A massive crowd of men on the shoreline at Kavalla, Greece. The men were probably involved in a Christian religious ceremony that reenacts the baptism of Jesus Christ.

New Near East, October 1922: Orphan Boy Studying

New Near East magazine cover featuring a studious orphan. This issue included a special supplement on the burning of Smyrna, which had happened the previous month. That event would shape Near East Relief’s work for the foreseeable future.

New Near East, September 1922

A New Near East magazine cover showing a girl and a boy using a simple cooking stove. Although they are clad in simple garments, the children are tidy and clean. Near East Relief strove to present images of industrious Near East Relief children to counterbalance the images of needy orphans that saturated the media.

New Near East, July 1922: Midwinter in the Caucasus

A New Near East magazine cover showing four boys in rags on a midwinter day in the Caucasus. Images like this reminded readers that even in the warmth of July, winter was never far away for the orphans of Near East Relief.

New Near East, May 1922: Refugee Children in Rags, Erivan

The New Near East magazine often used photographs of children — either waiting for entry to an orphanage, or transformed by orphanage life — to appeal to the readers’ parental instincts. This photograph of three children in rags was taken in Erivan (now Yerevan), Armenia in February 1922.

Orphan toymaker in Beirut, 1922

The original caption from the New Near East magazine identifies this little boy as an amateur toymaker in Beirut. Toys were in very short supply in the orphanages, despite donations from American children. The orphans turned to their creativity, making toys from sticks, metal scraps, and cloth.

Refugee woman with baby in a makeshift cradle, 1922

Refugee woman with a baby in a makeshift cradle. The original caption in the New Near East magazine identified the woman as an Armenian evacuee from the Cilicia region of south-central Anatolia. The portion of the Armenian population that was able to return to Cilicia after the 1915 deportations faced a new crisis when the Turkish Nationalist army took over Cilicia in the early 1920s. Most of the refugees fled to Syria.

Aerial view of orphans on the parade ground at Alexandropol

Aerial view of the orphan population of Kazachi Post orphanage, Alexandropol (now Gyumri). Photographs like this show the massive scale of Near East Relief’s orphanage operations. The barracks in the background served as dormitories for thousands of children.

Soldiers walking down a street

Soldiers walking down a street, date and location unknown. Although the image quality is poor, their rifles are visible.

Men leading a camel

Photograph of two men leading a camel. Although camels are not indigenous to Turkey, they were widely used as draft animals in the Ottoman empire. Near East Relief sometimes used camels to distribute supplies in harsh terrain where cars, trucks, and trains were unable to travel. Although the location of this photograph is unknown, it was most likely taken somewhere in Turkey.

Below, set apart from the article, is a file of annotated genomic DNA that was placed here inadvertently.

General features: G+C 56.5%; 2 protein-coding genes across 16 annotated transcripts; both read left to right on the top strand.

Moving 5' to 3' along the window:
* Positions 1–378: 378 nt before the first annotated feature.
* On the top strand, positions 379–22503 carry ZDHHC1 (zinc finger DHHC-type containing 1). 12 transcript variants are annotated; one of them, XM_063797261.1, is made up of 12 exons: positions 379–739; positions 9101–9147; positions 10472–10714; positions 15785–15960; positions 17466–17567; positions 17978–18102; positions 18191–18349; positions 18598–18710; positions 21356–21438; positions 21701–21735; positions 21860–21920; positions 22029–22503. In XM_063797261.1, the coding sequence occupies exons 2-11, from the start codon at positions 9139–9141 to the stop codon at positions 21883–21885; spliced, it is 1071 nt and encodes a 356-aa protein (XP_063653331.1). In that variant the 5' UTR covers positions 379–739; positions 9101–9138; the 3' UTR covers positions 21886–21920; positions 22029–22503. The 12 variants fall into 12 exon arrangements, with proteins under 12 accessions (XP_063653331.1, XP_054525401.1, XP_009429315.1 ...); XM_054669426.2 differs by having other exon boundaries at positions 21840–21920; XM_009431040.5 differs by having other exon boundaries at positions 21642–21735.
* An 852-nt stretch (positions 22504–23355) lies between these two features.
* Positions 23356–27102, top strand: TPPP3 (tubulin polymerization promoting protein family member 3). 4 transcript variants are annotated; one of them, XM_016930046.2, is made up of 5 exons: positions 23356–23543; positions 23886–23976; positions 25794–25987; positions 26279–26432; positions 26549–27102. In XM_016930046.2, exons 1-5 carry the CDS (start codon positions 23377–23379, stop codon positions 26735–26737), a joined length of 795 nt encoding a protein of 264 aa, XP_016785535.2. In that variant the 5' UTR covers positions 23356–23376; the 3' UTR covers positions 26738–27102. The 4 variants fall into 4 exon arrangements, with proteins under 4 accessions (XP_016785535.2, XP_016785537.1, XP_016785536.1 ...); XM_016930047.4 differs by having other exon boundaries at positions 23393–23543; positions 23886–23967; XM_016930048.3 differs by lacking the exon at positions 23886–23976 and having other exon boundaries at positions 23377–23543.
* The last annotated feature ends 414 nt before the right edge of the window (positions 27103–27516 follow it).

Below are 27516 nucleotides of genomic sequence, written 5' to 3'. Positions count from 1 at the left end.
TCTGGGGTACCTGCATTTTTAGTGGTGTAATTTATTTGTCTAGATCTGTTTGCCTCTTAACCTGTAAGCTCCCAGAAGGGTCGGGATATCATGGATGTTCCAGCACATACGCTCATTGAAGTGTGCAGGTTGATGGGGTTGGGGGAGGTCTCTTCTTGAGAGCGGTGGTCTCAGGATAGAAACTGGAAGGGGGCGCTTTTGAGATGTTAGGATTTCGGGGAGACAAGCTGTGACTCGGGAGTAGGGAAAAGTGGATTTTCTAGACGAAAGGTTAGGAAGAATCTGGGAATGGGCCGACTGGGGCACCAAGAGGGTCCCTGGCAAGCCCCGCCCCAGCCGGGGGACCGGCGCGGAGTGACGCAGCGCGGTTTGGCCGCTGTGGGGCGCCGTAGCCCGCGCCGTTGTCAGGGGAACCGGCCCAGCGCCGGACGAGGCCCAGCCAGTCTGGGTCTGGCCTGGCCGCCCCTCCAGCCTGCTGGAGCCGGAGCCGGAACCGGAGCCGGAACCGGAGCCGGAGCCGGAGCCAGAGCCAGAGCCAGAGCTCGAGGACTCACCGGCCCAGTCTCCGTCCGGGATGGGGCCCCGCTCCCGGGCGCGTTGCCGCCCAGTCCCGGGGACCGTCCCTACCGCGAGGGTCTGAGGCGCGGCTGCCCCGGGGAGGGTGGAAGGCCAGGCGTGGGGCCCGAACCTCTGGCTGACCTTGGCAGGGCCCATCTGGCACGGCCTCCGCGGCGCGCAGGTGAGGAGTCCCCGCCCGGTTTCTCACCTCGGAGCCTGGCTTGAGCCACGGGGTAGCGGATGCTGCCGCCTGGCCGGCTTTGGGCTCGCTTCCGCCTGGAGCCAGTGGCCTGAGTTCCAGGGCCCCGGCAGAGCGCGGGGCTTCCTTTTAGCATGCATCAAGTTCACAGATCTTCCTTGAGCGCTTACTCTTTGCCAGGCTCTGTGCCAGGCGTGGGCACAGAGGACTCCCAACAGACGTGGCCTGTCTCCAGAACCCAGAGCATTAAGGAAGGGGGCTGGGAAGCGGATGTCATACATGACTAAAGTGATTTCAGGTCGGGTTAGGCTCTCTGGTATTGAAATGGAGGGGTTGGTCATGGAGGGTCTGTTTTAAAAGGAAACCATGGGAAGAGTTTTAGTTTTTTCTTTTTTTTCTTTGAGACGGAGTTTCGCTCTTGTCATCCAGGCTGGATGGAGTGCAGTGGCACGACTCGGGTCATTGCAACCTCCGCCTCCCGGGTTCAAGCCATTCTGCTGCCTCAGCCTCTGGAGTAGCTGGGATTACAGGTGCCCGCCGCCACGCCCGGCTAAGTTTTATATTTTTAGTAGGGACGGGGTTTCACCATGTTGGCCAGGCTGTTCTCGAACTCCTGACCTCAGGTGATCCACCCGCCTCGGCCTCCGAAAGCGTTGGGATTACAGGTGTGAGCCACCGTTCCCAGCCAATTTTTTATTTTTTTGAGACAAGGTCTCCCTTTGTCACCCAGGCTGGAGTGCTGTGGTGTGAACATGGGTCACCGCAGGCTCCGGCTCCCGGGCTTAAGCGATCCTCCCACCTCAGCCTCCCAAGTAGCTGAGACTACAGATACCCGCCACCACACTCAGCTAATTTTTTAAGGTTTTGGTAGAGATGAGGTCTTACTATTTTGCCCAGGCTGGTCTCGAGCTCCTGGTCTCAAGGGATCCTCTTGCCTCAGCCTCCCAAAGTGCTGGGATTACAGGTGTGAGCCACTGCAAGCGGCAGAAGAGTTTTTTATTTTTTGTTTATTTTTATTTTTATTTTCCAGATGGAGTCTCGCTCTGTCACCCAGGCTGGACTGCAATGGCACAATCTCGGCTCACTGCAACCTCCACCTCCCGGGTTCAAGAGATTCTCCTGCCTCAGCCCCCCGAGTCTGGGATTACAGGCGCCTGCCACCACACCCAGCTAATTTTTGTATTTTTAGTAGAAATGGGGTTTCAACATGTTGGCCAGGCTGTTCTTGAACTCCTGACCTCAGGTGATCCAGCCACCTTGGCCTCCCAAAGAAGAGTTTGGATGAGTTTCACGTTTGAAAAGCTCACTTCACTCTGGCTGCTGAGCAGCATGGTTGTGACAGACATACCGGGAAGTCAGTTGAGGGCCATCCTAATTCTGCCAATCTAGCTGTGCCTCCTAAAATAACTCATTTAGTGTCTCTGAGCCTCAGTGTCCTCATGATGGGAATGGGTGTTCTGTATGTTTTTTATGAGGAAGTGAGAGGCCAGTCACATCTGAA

Man driving a cart through water

Man driving a cart drawn by cows through a body of water. As a result of the genocide and widespread famine, there was a shortage of work animals throughout the region. Agricultural schools like the one Near East Relief operated at Polygon Orphanage, Alexandropol (and later at Stepanavan) worked to restore the cattle population with modern breeding programs.  Near East Relief also employed refugee men to build modern roads and bridges throughout Armenia and the Caucasus. In addition to the man driving the cart, there is a second man visible at left. There is a bridge in the lefthand background. These men may have been part of a construction crew.

Refugee girl in front of row of tents

Young refugee girl standing in front of a row of tents. The photograph is heavily damaged. A row of tents is visible to the left, extending into the background. The girl wears a head scarf and simple clothing. Additional people are visible in the background. Near East Relief supported tens of thousands of families living in refugee camps by providing supplemental food, employment, medical care, and clothing. The exact date and location are unknown, but this is most likely from the Caucausus region in the early- to mid-1920s.

Soldiers walking down a city street

Photograph of a city street with soldiers visible in the middle ground. The soldiers are wearing uniforms and carrying rifles. The image is damaged, and the date and location are unknown. It is possible that the soldiers are members of a Greek army battalion either entering or leaving the city of Smyrna.

Young men in uniform on a city street

Young men in uniform on a city street in front of a large building. The young men may be dressed as Boy Scouts, or it may be an orphanage uniform. They wear matching shirts, shorts, knee socks, and hats. The boys in the second row appear to be carrying a small trunk. There is a small crowd gathered on the sidewalk, indicating that the boys may be marching in a parade.

Woman with orphans in white dresses

Photograph of woman with orphans in white dresses on the grounds of Alexandropol orphanage. The children wear garments sewn by older girls at the Alexandropol workshop as part of their vocational training in dressmaking. The photograph shows heavy wear and scratches.

Near East Relief student nurses standing around an examining table

Near East Relief student nurses in white caps standing around an examining table. Near East Relief operated a nursing school in Alexandropol. The school moved to Yerevan (Erevan) in the late 1920s. Near East Relief’s training program produced the first academically trained nurses in the region and helped to professionalize nursing in the Caucasus region.